This April, the Philharmonia Orchestra presents the first major UK showcase of Slovenian composer Vito Žuraj. Watch the free performance on Sunday 15 April at Southbank Centre’s Royal Festival Hall, conducted by Joana Mallwitz. In this post, Tim Rutherford-Johnson introduces the music and the composer's love of tennis.
It’s not often we know much about a composer’s hobbies. But in the case of the Slovenian Vito Žuraj, it is well known that he is a keen tennis player. Keen enough, in fact, for aspects of the game to have made their way into many of his titles. From these he extracts images of force and tension that either relate to the physics of the game itself (Crosscourt, 2008; Top Spin, 2011) or moments in its gameplay (Deuce, 2008; Changeover, 2011), which he then explores in his music.
By its title, Aftertouch might at first seem to belong to this group. Except of course that once you have struck a tennis ball it is no longer under your control: there is no ‘aftertouch’ here. Rather, the term derives from electronic music and a different application of physical action and control. It refers to the act of depressing the keys on a MIDI keyboard a little further after they have been initially struck. This sends a second electronic signal that can be used to alter the initial sound in some way. Often this is just an addition of vibrato or similar expressive effect, but in practice any alteration, from a change in pitch to a complete transformation of timbre, can be programmed.
Joana Mallwitz, conductor
There are no electronics in Žuraj’s piece, but nevertheless a striking attention to sonic detail. His ensemble is geared towards extremes of high and low registers, with many swift exchanges from one to the other. The piano’s strings are muffled with cloth and rubber to produce a sound that ranges from small gongs to dull pizzicatos, and the marimba is likewise played with ‘dead’ (that is, non-resonating) strokes. It is at first, then, an ensemble with few sustained sounds. This evolves progressively, however, as though an ‘aftertouch’ effect were being applied to the whole group, and the dry flurries of the start morph into a queasily wobbling chorale.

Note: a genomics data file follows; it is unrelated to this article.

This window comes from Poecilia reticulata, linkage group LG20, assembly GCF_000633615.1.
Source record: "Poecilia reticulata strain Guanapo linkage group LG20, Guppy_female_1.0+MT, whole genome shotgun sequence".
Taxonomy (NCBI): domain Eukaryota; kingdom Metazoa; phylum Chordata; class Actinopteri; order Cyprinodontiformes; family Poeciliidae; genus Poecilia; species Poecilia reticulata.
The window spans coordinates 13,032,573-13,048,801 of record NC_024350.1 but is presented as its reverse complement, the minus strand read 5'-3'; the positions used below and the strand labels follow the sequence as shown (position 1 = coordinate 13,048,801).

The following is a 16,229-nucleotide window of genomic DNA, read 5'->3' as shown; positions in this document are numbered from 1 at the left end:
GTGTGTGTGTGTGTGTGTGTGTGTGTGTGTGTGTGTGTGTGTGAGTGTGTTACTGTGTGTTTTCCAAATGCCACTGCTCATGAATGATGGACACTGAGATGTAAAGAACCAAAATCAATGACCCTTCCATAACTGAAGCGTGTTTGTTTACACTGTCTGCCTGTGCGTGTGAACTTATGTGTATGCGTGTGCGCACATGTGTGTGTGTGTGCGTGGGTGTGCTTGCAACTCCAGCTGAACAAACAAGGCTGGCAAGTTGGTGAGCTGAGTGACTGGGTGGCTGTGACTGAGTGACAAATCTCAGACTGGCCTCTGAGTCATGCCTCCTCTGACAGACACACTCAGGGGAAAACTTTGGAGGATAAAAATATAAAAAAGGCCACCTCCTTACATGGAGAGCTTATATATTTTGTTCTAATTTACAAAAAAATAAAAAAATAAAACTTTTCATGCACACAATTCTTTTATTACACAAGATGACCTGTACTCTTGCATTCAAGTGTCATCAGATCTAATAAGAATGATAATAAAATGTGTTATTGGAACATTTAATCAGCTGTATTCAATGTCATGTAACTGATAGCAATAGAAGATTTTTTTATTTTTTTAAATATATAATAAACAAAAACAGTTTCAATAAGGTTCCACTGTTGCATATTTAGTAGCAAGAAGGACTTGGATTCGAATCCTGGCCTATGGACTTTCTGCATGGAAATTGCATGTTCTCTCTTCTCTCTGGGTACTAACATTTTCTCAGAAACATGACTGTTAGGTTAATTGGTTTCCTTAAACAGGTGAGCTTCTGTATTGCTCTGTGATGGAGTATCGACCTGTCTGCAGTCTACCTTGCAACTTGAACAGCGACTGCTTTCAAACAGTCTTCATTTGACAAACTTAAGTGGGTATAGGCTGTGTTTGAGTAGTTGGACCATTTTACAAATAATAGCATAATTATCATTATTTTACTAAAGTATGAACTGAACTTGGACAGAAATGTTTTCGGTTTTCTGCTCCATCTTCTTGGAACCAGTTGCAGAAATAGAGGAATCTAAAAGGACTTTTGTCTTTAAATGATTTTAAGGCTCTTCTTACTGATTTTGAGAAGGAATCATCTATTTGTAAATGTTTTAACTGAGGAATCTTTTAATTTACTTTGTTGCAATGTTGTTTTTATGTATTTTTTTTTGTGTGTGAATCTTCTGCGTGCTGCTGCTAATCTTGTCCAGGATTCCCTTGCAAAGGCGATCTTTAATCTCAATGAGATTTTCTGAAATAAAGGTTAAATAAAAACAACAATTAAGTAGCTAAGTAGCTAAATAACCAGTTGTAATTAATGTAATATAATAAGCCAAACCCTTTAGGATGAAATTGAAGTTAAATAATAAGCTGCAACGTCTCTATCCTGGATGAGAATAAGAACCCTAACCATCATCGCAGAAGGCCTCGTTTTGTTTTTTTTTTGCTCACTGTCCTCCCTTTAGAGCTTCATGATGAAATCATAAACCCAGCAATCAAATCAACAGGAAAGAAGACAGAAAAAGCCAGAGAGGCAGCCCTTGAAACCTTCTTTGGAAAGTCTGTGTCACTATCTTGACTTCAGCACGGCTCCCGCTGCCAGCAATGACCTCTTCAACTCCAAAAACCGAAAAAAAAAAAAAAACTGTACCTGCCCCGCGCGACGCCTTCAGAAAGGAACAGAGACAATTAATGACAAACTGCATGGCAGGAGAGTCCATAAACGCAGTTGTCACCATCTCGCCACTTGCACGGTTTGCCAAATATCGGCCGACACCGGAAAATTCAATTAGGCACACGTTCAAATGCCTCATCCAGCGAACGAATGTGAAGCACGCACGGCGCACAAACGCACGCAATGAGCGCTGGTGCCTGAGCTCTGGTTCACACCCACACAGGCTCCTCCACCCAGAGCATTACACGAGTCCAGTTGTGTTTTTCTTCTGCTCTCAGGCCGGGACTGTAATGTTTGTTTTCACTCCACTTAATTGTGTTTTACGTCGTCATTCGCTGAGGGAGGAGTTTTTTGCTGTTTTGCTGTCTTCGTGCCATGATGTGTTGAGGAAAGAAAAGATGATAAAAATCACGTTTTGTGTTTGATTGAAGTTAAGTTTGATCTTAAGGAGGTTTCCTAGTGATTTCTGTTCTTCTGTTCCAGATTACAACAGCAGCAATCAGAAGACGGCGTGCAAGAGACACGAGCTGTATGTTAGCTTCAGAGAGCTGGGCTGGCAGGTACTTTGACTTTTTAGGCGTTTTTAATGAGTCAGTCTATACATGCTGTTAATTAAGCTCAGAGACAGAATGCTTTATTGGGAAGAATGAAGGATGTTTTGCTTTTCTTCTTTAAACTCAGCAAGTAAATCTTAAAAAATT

In Ubuquity, Žuraj's serious figure of fun is King Ubu, the central character of Alfred Jarry’s proto-modernist, proto-surrealist drama Ubu Roi of 1896. A parody of Shakespeare’s Macbeth, King Ubu is a murderous, gluttonous grotesque who begins the play by killing the King of Poland, followed by many of his subjects. Žuraj’s ‘farces’ for soprano and instrumental groups take the perspective of his scheming and treacherous wife as she describes and then kills four figures (an Italian lady on a sinking ship, a Russian womanizer, a Spanish Humpty Dumpty, and Ubu himself) who are between them guilty of five sins: self-pity, egomania, carnality, and cowardice and brutality. Žuraj’s expressionistic score follows Madame Ubu’s madcap tour of human baseness with an appropriate level of distaste and ironic detachment, incorporating subtle musical quotations along the way – this last a nod to Bernd Alois Zimmermann’s collage piece Musique pour les soupers du Ubu Roi; its composer is one of three artists executed by Ubu in the work’s final scene for their ‘impertinent’ poverty and lack of fame.
© Tim Rutherford-Johnson
Tim Rutherford-Johnson is author of Music after the Fall: Modern Composition and Culture since 1989 (University of California Press) and editor of the Oxford Dictionary of Music, 6th edition. He blogs about contemporary music at: johnsonsrambler.wordpress.com.